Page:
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Dilma Rousseff: A Strong Record of Social Achievement

  • Mother of four, Maria Nilza, 36, shows her

    Mother of four, Maria Nilza, 36, shows her "Bolsa Familia" social plan card. | Photo: Vanderlei Almeida/AFP

Published 30 December 2014

Social inclusion was a focus of Rousseff's first term in government, including programs for social investment, housing schemes, higher levels of employment and greater access to education. 

Below we look at some of the key achievements of Dilma Rousseff's first period of government from 2010-2014.

Higher Employment Levels

More than 5.4 million new jobs were created during Rousseff's first government between January, 2011, and May, 2014. Adding the jobs created during the first Workers' Party government under Luiz Inacio Lula da Silva, more than 20.8 million jobs were created by the Workers' Party in recent years. That compares to the five million jobs created by former Brazilian President Cardoso in eight years.

The minimum wage has been fixed at 724 reals (about US$266 dollars): The highest since 1979. Between 2008 and 2012 unemployment rate was reduced by 30 percent.

Increased Social Investment

Brazil's economy is now one of the world's largest. Exports have quadrupled, reducing public debt and increasing the international reserves. Brazil's sustainable development is based on low inflation and an increase in investment.

These successful economic policies have been focused on social sectors. Plans such as “Bolsa Familia”, which Lula da Silva started, give financial aid to poor families in Brazil. In order to receive that aid, parents have to make sure that their children attend school because the program also guarantees free access to education.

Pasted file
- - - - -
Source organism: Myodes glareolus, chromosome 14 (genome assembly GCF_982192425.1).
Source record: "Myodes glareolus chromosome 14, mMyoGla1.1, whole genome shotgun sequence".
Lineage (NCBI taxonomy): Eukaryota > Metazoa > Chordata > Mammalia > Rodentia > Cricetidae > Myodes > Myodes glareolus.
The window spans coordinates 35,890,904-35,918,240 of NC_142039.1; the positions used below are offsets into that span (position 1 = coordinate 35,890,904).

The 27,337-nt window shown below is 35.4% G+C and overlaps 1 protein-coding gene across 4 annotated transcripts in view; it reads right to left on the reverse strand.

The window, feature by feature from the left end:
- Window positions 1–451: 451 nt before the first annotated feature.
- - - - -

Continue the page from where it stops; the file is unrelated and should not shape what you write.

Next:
“Bolsa Familia” represents 2.5 per cent of all public expenditure in Brazil. The program benefits more than 11.2 million families, which represents about 44 million Brazilians.

My House, My Life

My House, My Life is a housing social program supported by the Brazilian Government in 2009. The project benefits those families with an income below 5,000 reals monthly (2,270 dollars). The idea was both to reduce the housing deficit and fight against the effects of the world's financial crisis of 2008. It created more than 1.3 million jobs and more than 80,000 new companies have opened.

New Development Bank

In July 2014, Brazil hosted the historical Sixth New Development Bank summit with BRICS members, Brazil, Russia, India, China and South Africa. The new bank will direct its resources mainly to the infrastructure of its members. BRICS will not demand any requirement such as those of International Monetary Fund or World Bank; those requirements go against welfare and sovereignty of nations.

For more on Dilma Rousseff’s successes as president, see the teleSUR agenda piece

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